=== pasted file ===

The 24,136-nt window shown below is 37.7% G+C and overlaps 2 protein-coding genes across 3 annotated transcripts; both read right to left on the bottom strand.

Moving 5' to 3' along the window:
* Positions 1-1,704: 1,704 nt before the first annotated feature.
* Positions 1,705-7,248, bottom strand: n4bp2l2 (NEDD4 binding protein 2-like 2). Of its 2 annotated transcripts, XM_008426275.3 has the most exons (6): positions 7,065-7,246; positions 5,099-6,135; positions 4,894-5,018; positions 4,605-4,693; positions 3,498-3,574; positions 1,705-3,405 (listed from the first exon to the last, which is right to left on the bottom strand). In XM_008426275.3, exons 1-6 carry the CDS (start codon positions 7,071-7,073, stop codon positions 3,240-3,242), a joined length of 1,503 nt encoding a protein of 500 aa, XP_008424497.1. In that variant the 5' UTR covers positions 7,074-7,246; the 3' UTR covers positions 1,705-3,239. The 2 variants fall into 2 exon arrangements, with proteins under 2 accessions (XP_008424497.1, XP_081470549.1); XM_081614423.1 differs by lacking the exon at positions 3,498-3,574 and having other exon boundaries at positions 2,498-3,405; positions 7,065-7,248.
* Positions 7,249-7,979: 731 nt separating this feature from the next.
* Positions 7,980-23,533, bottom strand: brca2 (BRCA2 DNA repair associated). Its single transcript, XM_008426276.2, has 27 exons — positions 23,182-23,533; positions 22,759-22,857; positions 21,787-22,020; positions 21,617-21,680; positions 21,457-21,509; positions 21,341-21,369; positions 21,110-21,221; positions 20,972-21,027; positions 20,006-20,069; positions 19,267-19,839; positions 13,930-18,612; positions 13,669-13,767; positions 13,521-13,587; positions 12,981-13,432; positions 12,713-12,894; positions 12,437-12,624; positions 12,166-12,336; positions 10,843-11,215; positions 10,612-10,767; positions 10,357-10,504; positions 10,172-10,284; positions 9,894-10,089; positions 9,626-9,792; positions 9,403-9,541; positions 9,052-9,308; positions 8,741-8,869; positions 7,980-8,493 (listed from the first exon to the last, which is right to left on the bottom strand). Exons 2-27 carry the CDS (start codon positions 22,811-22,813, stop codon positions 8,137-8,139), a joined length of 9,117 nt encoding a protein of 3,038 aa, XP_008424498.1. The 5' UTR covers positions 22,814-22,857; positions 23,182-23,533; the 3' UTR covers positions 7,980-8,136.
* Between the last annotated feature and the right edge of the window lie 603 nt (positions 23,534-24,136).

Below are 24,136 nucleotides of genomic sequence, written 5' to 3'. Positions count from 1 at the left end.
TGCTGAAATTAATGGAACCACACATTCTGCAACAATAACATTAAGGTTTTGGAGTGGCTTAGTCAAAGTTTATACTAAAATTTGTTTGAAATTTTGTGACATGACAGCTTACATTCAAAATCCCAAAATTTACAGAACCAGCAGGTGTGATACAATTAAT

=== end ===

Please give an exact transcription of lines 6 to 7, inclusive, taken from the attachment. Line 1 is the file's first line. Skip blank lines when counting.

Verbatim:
* Positions 7,980-23,533, bottom strand: brca2 (BRCA2 DNA repair associated). Its single transcript, XM_008426276.2, has 27 exons — positions 23,182-23,533; positions 22,759-22,857; positions 21,787-22,020; positions 21,617-21,680; positions 21,457-21,509; positions 21,341-21,369; positions 21,110-21,221; positions 20,972-21,027; positions 20,006-20,069; positions 19,267-19,839; positions 13,930-18,612; positions 13,669-13,767; positions 13,521-13,587; positions 12,981-13,432; positions 12,713-12,894; positions 12,437-12,624; positions 12,166-12,336; positions 10,843-11,215; positions 10,612-10,767; positions 10,357-10,504; positions 10,172-10,284; positions 9,894-10,089; positions 9,626-9,792; positions 9,403-9,541; positions 9,052-9,308; positions 8,741-8,869; positions 7,980-8,493 (listed from the first exon to the last, which is right to left on the bottom strand). Exons 2-27 carry the CDS (start codon positions 22,811-22,813, stop codon positions 8,137-8,139), a joined length of 9,117 nt encoding a protein of 3,038 aa, XP_008424498.1. The 5' UTR covers positions 22,814-22,857; positions 23,182-23,533; the 3' UTR covers positions 7,980-8,136.
* Between the last annotated feature and the right edge of the window lie 603 nt (positions 23,534-24,136).